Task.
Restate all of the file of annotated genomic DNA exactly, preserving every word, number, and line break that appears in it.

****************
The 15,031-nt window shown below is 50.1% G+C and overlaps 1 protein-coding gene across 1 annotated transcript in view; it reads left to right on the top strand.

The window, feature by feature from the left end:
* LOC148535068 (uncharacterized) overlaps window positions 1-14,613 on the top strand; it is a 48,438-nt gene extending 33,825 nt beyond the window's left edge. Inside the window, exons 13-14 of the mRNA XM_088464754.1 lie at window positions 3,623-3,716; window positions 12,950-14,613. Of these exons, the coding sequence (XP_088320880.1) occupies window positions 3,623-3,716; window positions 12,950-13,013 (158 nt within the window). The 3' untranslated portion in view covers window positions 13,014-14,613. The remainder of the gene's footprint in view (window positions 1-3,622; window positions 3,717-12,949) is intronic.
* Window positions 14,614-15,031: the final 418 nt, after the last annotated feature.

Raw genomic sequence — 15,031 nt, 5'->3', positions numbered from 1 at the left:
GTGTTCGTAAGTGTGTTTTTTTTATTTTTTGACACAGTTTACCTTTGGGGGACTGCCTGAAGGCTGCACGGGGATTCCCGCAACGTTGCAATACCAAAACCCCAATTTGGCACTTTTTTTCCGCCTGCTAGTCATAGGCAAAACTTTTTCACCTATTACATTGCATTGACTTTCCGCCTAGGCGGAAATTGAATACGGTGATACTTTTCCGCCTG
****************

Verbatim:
The 15,031-nt window shown below is 50.1% G+C and overlaps 1 protein-coding gene across 1 annotated transcript in view; it reads left to right on the top strand.

The window, feature by feature from the left end:
* LOC148535068 (uncharacterized) overlaps window positions 1-14,613 on the top strand; it is a 48,438-nt gene extending 33,825 nt beyond the window's left edge. Inside the window, exons 13-14 of the mRNA XM_088464754.1 lie at window positions 3,623-3,716; window positions 12,950-14,613. Of these exons, the coding sequence (XP_088320880.1) occupies window positions 3,623-3,716; window positions 12,950-13,013 (158 nt within the window). The 3' untranslated portion in view covers window positions 13,014-14,613. The remainder of the gene's footprint in view (window positions 1-3,622; window positions 3,717-12,949) is intronic.
* Window positions 14,614-15,031: the final 418 nt, after the last annotated feature.

Raw genomic sequence — 15,031 nt, 5'->3', positions numbered from 1 at the left:
GTGTTCGTAAGTGTGTTTTTTTTATTTTTTGACACAGTTTACCTTTGGGGGACTGCCTGAAGGCTGCACGGGGATTCCCGCAACGTTGCAATACCAAAACCCCAATTTGGCACTTTTTTTCCGCCTGCTAGTCATAGGCAAAACTTTTTCACCTATTACATTGCATTGACTTTCCGCCTAGGCGGAAATTGAATACGGTGATACTTTTCCGCCTG